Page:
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At least four major video game publishers have dropped out of the show floor for the Electronic Entertainment Expo (E3), the giant gaming extravaganza held each year in Los Angeles in June. This likely forces the Entertainment Software Association, the trade group that organizes E3, to do some soul-searching about how to make E3 booths attractive for the remaining 200 or so exhibitors.

The $99.3 billion game industry (as market research Newzoo estimates) is stronger than ever, but a lot of people are wondering what’s happening on the inside if so many E3 stalwarts are changing their plans.

Citing its interest in creating fan events, Electronic Arts pulled out first, but said it would keep its press event and meeting space at E3. Activision Blizzard, Disney Interactive, and Wargaming have also pulled their booths. But ESA spokesman Rich Taylor says the group isn’t worried. The senior vice president of communications spoke with GamesBeat on Thursday about the show’s continuing relevance in an age of fan events, livestreaming, and social media. In fact, he argued that E3 serves as the epicenter for all of those things, and this amplifies the show’s presence around the globe.

You wouldn’t, for instance, see billions of media impressions about the show if there were no epicenter for it, Taylor says.


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Here’s an edited transcript of our interview.

Rich Taylor, senior vice president of communications at the Entertainment Software Association.

Above: Rich Taylor, senior vice president of communications at the Entertainment Software Association.

Image Credit: ESA

GamesBeat: I wasn’t overly interested in the trend when EA decided to pull out of the show, but then Activision Blizzard joined and made me raise my eyebrows. I heard from Wargaming and Disney that they’re also dropping out. Is this making you guys concerned?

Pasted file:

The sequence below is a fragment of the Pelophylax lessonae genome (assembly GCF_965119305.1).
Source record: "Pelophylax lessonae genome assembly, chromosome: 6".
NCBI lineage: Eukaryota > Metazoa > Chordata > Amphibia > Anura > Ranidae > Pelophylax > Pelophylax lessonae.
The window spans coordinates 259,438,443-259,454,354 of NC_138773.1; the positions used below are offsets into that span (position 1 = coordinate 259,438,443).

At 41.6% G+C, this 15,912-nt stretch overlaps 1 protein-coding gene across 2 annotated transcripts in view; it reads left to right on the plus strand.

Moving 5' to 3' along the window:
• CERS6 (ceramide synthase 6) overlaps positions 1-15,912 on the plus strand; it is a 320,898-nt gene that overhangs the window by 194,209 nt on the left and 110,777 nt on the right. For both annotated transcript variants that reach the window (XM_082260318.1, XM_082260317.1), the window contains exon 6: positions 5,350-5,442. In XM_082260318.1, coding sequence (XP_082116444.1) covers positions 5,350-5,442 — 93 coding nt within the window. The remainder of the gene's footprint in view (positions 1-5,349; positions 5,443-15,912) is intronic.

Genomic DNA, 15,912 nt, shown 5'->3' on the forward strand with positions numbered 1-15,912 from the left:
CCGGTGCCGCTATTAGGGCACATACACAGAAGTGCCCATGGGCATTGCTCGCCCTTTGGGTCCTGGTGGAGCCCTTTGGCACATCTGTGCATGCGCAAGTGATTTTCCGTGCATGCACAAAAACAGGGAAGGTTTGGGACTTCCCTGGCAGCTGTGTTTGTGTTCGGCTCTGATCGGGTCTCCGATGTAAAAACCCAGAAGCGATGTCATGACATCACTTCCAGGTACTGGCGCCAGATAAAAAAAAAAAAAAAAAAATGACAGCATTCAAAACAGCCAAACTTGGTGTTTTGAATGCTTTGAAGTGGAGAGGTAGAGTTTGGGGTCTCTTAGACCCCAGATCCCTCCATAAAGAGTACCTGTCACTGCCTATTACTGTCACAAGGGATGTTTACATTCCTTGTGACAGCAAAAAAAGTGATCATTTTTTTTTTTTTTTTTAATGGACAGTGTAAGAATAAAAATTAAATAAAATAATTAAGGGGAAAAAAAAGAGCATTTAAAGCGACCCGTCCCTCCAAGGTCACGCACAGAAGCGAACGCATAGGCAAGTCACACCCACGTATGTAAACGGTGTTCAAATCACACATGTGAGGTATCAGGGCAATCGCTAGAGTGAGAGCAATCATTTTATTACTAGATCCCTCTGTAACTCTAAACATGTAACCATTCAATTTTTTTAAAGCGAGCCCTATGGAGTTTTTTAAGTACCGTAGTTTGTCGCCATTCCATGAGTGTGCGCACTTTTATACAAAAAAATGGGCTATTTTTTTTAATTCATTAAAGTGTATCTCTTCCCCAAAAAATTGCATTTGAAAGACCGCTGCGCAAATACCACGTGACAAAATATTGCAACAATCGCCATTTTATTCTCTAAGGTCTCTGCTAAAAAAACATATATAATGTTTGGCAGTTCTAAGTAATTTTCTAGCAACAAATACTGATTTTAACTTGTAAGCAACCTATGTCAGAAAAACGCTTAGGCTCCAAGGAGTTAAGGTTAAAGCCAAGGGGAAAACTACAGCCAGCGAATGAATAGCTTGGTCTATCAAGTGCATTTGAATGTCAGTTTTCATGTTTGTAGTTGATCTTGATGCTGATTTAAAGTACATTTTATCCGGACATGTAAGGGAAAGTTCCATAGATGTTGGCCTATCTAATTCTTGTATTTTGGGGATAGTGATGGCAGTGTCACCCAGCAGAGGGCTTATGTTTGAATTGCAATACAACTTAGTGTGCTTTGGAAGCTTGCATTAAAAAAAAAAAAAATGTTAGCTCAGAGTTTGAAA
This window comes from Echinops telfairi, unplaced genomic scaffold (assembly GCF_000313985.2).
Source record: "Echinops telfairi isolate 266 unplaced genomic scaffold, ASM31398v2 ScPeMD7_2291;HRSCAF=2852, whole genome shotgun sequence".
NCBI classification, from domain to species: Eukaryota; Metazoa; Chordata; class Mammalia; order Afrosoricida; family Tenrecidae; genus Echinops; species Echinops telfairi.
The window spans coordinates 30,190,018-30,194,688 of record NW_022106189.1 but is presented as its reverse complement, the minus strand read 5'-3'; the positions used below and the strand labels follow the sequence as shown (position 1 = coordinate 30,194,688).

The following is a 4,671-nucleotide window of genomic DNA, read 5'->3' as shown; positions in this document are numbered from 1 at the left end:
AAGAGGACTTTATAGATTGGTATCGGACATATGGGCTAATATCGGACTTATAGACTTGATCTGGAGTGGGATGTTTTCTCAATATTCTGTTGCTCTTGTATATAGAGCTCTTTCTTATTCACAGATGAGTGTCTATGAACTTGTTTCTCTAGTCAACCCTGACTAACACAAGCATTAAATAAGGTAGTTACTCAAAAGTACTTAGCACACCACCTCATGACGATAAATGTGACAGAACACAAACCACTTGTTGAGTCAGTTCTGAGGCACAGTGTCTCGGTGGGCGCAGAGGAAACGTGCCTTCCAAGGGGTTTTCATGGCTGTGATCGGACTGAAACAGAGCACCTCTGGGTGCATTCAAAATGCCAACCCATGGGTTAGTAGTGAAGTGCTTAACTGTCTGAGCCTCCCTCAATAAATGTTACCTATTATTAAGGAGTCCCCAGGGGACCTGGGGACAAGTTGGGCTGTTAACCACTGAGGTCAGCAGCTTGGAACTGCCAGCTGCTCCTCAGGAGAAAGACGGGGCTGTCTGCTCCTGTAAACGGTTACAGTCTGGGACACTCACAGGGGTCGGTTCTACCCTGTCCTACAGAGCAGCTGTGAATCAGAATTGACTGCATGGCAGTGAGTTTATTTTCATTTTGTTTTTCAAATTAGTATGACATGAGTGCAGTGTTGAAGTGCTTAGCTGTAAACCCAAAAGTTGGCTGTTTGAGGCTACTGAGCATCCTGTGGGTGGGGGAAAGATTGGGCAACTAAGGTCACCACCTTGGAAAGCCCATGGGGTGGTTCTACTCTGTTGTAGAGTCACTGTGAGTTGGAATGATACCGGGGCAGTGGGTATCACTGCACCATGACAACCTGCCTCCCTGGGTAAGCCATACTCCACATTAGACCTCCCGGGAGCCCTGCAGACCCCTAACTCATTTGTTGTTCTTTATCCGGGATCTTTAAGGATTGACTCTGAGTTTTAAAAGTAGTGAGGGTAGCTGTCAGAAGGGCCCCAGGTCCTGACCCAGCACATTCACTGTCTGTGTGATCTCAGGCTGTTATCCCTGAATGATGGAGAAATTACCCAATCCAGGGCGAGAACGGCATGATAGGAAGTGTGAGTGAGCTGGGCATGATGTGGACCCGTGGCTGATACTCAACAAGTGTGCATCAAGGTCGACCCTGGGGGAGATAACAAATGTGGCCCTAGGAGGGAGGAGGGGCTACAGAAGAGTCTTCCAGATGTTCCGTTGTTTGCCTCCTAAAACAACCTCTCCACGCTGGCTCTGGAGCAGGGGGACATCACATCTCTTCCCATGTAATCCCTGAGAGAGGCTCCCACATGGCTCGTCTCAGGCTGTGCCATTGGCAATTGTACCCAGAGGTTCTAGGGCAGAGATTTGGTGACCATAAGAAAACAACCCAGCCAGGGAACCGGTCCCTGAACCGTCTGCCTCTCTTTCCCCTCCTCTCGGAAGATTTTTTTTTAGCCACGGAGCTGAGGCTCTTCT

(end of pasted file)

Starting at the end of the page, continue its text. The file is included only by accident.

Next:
Rich Taylor: E3 is an evolving show. It’s not the same year after year. Individual companies will make decisions for their purposes each year and each iteration. I’d refer you back to the companies you named to see what their rationale is. But overall, you’ve probably heard from many people that E3, for the past several years, has been among the best shows that anyone has ever experienced, including last year’s show. E3 itself remains dynamic, invaluable, and the preeminent show of its kind in the world for video games, entertainment, and innovation.

We have a record number of press briefings this year in the ramp up to opening the show. Folks recognize how valuable a launch pad it is and how being part of E3 adds rocket fuel to the attention and eyeballs and interest and visibility of the new titles and new hardware and new innovations that our industry produces each year. E3 is a strong, critical, and integral part of our video game ecosystem.

GamesBeat: It seems like people are distinguishing among what sort of things they value now. The E3 booth has been described as very expensive. Press briefings, on the other hand, are something you see more of. We also see a lot of livestreaming of events at E3. That probably has some kind of impact as well. Is there some special worry you guys have about the value people see in E3 booths?